Mining and metals organizations have taken a reactive approach to managing workforces in the past, hiring when prices rise and shedding excess resources when they fall. Not only is this costly, but it also pushes invaluable knowledge and experience to other sectors, limiting the desired talent available in times of upswing.
Technological advances are also minimizing the pool of available talent. The demand for workers who can master a different set of skills – such as data science, analytics and predictive modelling – is heating up. The challenge is that miners aren’t the only ones seeking these skills. People with these capabilities are being sought after worldwide, forcing mining companies to compete with other sectors – not just in Canada, but across the globe.
On top of all this, the mining and metals sector faces ongoing reputational risks. Health and safety issues are of mounting concern both for those considering joining the sector and for those already in it. This was evident at the BMO Global Mining & Metals conference, which highlighted a number of concerns following recent devastating tailing accidents. These events have created an urgent need for improved monitoring capabilities and global safety standards.
The reality is that the majority of the individuals who possess the skills needed for a digital mine are millennials.
Younger talent who tend to be more belief-driven consumers who want to buy and work for companies with sophisticated safety and environmental standards, and share a defined moral purpose. Unfortunately, mining companies aren’t always perceived to meet these standards.
Miners are stuck. Following low metal prices in 2018, the sector is starting to bounce back and companies will be looking to opportunistically grow their workforce. But companies will struggle to find workers who have the traditional, hands-on experience, with the right skill sets needed to succeed in a rapidly evolving industry. The sector needs an agile, resilient and affordable workforce that can thrive in an environment of both ongoing metal price volatility and digital disruption.
So where do we go from here?
Companies need to stop and think about the future and how to create a workforce strategy that will allow the organization to attract the required capabilities that are needed to grow, while arming the existing workforce with new technological skills. It’s time for mining companies to assess the short, medium and long-term requirements for success and invest accordingly. Here are four key considerations:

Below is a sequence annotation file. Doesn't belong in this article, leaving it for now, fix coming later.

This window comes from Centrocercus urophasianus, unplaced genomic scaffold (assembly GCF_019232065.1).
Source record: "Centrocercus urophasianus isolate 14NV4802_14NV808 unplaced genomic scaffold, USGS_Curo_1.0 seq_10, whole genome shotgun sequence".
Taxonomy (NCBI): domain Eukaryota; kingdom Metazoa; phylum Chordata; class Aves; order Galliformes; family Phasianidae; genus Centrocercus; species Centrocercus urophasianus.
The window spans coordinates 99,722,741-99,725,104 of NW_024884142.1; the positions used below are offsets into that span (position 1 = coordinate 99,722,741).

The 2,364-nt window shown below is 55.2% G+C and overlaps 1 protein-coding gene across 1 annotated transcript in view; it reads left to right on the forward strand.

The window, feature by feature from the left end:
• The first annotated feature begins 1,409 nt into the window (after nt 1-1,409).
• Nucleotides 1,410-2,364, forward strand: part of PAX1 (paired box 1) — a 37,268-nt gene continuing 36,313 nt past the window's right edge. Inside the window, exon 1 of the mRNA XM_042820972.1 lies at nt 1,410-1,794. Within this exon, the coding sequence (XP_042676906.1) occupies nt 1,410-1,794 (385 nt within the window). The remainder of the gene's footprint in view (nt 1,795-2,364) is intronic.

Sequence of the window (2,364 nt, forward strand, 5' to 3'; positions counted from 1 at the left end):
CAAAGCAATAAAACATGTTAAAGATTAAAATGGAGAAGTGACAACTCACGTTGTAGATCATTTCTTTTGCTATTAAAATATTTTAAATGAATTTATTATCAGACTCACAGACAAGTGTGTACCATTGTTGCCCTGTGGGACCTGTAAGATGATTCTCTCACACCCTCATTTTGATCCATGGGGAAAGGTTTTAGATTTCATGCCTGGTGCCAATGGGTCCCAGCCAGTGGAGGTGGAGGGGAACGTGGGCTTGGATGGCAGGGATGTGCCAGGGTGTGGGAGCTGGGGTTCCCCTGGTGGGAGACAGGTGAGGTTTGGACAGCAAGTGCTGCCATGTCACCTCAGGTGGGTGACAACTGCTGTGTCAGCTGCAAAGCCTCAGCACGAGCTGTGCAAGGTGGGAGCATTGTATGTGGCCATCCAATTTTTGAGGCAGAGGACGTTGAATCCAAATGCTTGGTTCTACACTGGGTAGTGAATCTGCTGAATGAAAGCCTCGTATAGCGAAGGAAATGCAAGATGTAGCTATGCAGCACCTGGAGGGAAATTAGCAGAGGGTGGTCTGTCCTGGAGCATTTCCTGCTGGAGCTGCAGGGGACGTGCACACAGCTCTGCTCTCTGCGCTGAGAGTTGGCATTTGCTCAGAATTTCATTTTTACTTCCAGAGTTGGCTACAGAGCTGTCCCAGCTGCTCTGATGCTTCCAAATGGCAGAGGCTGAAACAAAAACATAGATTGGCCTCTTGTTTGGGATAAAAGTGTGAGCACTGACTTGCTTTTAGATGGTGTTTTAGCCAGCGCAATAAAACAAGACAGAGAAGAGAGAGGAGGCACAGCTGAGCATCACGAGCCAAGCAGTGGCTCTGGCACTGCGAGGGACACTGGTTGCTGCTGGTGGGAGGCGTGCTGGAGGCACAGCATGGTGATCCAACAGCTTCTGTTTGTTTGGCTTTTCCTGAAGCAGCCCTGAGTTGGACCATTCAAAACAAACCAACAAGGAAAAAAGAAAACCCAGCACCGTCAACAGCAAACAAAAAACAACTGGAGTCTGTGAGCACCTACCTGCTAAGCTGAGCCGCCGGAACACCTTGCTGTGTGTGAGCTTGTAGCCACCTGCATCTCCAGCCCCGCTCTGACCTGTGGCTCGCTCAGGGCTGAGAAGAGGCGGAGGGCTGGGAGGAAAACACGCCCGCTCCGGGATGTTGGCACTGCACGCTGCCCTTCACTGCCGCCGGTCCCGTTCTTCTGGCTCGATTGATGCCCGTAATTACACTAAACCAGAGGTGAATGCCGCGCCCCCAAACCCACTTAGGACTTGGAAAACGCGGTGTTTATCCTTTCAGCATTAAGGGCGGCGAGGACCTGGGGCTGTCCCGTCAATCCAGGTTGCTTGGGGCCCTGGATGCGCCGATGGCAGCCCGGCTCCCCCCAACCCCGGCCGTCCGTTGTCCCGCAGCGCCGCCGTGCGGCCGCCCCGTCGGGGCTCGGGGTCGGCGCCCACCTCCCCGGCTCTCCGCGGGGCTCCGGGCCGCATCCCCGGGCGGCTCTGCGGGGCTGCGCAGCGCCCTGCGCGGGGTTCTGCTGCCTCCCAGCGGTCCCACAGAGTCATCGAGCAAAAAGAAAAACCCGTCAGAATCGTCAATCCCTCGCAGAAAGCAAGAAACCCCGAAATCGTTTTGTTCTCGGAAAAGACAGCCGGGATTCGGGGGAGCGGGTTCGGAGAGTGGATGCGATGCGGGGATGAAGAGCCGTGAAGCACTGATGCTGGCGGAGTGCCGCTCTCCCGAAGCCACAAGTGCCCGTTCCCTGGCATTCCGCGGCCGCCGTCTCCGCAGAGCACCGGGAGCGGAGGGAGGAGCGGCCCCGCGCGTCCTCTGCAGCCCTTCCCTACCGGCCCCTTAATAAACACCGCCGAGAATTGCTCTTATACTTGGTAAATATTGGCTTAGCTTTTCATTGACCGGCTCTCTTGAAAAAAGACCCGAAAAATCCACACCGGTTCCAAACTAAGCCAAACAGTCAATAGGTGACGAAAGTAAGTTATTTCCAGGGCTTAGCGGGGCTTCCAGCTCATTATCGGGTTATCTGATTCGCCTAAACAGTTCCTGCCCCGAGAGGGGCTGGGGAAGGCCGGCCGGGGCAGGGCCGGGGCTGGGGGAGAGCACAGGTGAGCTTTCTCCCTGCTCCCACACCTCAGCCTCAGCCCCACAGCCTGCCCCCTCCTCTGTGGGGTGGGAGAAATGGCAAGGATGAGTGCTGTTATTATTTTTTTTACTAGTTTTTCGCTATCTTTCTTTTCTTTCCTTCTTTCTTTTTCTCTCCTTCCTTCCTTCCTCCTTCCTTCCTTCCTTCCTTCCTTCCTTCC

- Reskill through education and training. Don’t overlook the talent you have right now. As technology evolves the workforce, companies will need to reskill workers to reduce redundant or changing tasks in the future. This will help balance workforce supply and demand by attracting top talent, while retaining aging employees.
- Challenge conventional resourcing and development strategies. Look beyond the mining and metals sector to find new talent. For instance, it may be easier to source planning capabilities from a manufacturing or analytics background.
- Build a purpose. Develop a positive narrative by actively communicating your company’s values, mission and purpose. This will help build the credibility the sector needs to attract younger, socially-conscious talent.
- Enhance workplace conditions. Use technology to build a safer, more flexible workplace for employees. For example, technologies like cloud computing, information sharing and big data are allowing more operations to be performed remotely, so that employees can be removed from hazardous on-site events.
The relationship between people, work and organizations is rapidly evolving in this digital age, and those who want to be prepared to meet future disruption need to realize that talent is their greatest resource. By developing a strategic workforce strategy, mining companies will be better positioned to forecast future supply and demand, and guide how they will attract and grow required capabilities, while reskilling the existing workforce with new skill sets.
JEFF SWINOGA is the EY Canada Mining & Metals Leader. He is based in Toronto. For more information, visit www.ey.com/ca/mining-metals.